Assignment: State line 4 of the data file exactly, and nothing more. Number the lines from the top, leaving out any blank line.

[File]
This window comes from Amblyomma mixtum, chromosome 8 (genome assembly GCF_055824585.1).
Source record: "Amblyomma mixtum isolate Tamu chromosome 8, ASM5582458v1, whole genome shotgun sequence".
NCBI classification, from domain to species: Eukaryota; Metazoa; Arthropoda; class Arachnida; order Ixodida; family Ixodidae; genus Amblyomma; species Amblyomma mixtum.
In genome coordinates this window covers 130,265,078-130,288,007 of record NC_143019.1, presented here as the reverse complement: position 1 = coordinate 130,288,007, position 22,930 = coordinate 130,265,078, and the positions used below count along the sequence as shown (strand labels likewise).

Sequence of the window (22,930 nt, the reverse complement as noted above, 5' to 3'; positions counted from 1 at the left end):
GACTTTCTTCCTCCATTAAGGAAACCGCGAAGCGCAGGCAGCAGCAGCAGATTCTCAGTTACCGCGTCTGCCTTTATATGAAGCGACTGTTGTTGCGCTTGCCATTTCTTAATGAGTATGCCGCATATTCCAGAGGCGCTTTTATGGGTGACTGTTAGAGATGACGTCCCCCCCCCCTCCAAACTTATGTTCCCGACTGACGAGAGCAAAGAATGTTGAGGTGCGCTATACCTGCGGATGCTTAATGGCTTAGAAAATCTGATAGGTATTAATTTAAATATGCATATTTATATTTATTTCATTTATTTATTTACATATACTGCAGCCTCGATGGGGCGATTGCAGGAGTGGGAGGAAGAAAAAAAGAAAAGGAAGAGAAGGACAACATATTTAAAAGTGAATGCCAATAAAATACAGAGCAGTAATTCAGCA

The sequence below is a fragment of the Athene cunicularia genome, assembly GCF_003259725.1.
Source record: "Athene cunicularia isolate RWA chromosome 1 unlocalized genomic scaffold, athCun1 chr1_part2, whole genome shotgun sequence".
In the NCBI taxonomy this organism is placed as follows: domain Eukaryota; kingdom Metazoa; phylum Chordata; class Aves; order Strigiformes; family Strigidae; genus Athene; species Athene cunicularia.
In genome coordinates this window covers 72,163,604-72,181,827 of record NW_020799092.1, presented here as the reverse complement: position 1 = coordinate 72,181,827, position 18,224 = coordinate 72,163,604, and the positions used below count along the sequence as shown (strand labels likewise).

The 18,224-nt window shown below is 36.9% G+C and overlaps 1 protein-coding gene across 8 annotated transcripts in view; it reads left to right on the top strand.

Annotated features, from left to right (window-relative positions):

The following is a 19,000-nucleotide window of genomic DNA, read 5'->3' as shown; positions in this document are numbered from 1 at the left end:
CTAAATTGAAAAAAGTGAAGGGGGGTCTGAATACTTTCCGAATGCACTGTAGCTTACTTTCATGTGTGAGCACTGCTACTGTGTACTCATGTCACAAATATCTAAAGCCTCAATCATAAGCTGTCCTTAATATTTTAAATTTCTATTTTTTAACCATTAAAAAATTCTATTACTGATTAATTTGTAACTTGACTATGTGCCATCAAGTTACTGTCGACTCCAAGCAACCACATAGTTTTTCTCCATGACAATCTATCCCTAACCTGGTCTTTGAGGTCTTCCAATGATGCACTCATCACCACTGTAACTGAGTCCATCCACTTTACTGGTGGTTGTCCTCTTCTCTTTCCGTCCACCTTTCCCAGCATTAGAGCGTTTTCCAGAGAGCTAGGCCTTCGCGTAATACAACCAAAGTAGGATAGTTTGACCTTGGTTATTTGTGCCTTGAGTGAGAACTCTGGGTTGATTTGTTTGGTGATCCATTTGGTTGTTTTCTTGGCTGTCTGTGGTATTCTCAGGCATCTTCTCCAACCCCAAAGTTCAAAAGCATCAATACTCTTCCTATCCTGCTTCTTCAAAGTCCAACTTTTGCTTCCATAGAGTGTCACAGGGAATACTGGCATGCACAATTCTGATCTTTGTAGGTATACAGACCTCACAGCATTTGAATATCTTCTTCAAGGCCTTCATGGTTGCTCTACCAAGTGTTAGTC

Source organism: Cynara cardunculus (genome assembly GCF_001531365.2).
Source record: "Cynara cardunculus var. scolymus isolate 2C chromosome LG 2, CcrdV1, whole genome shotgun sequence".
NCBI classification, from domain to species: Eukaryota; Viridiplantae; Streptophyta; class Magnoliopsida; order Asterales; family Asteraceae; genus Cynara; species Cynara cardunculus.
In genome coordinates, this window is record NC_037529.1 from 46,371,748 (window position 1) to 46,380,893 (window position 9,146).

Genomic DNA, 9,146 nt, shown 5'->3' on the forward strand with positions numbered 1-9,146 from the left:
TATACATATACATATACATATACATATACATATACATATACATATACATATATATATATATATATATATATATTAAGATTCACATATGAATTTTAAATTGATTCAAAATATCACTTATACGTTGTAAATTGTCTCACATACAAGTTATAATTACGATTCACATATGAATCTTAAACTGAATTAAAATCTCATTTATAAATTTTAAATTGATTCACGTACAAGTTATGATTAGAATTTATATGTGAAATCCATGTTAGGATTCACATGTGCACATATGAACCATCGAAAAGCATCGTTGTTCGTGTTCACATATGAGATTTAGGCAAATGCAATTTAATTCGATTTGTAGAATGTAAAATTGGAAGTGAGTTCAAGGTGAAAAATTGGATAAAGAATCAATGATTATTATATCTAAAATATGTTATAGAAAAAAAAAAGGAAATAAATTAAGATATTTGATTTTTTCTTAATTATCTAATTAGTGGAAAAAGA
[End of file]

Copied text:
In genome coordinates this window covers 130,265,078-130,288,007 of record NC_143019.1, presented here as the reverse complement: position 1 = coordinate 130,288,007, position 22,930 = coordinate 130,265,078, and the positions used below count along the sequence as shown (strand labels likewise).